San Diego looms large in the recorded history of 9/11, though not because it was the focal point of the plot. While preparing for the operation, the future hijackers had been dispersed around the country, in such places as New Jersey and Florida. The reason we know so much about the West Coast activities of the hijackers is largely because of Michael Jacobson, a burly former FBI lawyer and counterterrorism analyst who worked as an investigator for the Joint Inquiry. Reviewing files at FBI headquarters, he came across a stray reference to a bureau informant in San Diego who had known one of the hijackers. Intrigued, he decided to follow up in the San Diego field office. Bob Graham, the former chairman of the Senate Intelligence Committee, told me recently that Robert Mueller, then the FBI director (and now the special counsel investigating connections between Russia and the Trump campaign) made “the strongest objections” to Jacobson and his colleagues visiting San Diego.
Graham and his team defied Mueller’s efforts, and Jacobson flew west. There he discovered that his hunch was correct. The FBI files in California were replete with extraordinary and damning details, notably the hijackers’ close relationship with Omar al-Bayoumi, a Saudi living in San Diego with a no-show job at a local company with connections to the Saudi Ministry of Defense and Aviation. The FBI had investigated his possible connections to Saudi intelligence. A couple of weeks after the two hijackers flew into Los Angeles from Malaysia, in February 2000, he had driven up to the city and met with Fahad al-Thumairy, a cleric employed by his country’s Ministry of Islamic Affairs who worked out of the Saudi Consulate. Thumairy, reported to be an adherent of extreme Wahhabi ideology — he was later denied a U.S. visa on grounds of jihadi connections — was also an imam of the King Fahad mosque in Los Angeles County, which the hijackers had visited soon after their arrival.
After meeting with Thumairy, Bayoumi had driven across town to a Middle Eastern restaurant where he “accidentally” encountered and introduced himself to Hazmi and Mihdhar. He invited them to move to San Diego, found them an apartment, paid their first month’s rent, helped them open a bank account, and introduced them to members of the local Saudi community, including his close friend Osama Bassnan.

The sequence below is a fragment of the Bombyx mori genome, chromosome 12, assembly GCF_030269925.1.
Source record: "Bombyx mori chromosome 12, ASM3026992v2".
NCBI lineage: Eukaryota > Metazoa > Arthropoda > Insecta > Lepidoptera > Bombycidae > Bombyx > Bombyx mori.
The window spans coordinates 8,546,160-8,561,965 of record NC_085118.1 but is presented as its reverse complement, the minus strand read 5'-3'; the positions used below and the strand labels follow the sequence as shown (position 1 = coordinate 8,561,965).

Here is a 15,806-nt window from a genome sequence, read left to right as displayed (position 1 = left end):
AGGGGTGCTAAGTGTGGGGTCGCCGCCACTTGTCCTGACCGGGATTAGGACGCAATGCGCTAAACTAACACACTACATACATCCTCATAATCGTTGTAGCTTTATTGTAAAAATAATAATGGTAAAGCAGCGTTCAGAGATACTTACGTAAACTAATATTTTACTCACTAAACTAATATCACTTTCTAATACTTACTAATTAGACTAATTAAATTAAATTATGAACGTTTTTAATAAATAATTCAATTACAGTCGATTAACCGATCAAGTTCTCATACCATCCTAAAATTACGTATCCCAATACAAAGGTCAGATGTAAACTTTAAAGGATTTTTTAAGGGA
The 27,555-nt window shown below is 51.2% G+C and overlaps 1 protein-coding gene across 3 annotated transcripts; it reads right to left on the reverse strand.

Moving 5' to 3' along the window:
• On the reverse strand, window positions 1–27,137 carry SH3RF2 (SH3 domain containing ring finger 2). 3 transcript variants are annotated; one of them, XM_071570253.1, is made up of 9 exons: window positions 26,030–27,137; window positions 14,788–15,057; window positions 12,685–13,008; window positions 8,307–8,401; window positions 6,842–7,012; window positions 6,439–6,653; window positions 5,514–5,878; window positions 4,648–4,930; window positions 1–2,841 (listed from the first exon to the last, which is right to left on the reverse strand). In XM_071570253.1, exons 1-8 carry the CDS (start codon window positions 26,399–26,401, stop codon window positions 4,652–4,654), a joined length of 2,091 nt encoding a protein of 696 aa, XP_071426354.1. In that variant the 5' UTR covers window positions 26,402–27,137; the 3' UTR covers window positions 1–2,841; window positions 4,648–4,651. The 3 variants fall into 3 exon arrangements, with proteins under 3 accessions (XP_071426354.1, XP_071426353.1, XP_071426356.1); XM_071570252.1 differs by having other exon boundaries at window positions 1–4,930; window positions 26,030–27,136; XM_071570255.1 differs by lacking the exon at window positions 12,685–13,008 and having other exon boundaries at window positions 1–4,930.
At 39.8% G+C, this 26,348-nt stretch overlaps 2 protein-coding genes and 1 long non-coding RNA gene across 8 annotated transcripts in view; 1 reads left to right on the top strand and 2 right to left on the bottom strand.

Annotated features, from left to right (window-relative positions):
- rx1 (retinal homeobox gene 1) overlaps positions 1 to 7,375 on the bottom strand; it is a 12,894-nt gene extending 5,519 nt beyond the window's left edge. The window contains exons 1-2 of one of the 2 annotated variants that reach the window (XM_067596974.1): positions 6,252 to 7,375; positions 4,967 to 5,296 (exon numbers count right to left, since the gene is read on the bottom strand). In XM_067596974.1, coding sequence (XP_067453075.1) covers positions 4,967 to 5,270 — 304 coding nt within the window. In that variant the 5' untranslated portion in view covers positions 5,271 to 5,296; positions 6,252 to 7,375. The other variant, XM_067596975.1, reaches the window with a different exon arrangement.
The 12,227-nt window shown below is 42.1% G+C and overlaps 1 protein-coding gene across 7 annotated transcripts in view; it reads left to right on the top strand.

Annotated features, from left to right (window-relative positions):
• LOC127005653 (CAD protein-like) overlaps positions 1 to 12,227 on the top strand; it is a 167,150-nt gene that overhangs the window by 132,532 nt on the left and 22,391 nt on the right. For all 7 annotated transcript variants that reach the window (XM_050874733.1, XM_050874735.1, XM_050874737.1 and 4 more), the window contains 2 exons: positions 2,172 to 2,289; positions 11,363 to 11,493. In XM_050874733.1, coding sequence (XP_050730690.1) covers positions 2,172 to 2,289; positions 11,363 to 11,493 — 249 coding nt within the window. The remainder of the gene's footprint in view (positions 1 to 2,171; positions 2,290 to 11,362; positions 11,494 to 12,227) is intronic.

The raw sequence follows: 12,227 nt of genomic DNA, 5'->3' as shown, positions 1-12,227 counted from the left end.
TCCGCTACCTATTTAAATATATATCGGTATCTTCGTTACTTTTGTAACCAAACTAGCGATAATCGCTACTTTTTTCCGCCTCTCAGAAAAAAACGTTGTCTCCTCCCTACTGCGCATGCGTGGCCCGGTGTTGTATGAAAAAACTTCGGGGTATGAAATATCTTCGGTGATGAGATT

During the time Bayoumi was catering to the hijackers’ needs, his salary as a ghost employee of the aviation company got a 700 percent boost; it was cut when they left town. That was not his only source of extra funds: After Hazmi and Mihdhar arrived in San Diego, Bassnan’s wife began signing over to Bayoumi’s wife the checks she received from the wife of the Saudi ambassador in Washington. The total value reportedly came to nearly $150,000.
Jacobson also found evidence, noted but seemingly ignored by the bureau, that Hazmi had worked for a San Diego businessman who had himself been the subject of an FBI counterterrorism investigation. Even more amazingly, the two hijackers had been close with an FBI informant, Abdussattar Shaikh. Hazmi had actually lived in his house after Mihdhar left town. Shaikh failed to mention his young Saudi friends’ last names in regular reports to his FBI case officer, or that they were taking flying lessons. Understandably, the investigators had a lot of questions for this man. Nevertheless, Mueller adamantly refused their demands to interview him, even when backed by a congressional subpoena, and removed Shaikh to an undisclosed location “for his own safety.” Today, Graham believes that Mueller was acting under orders from the White House.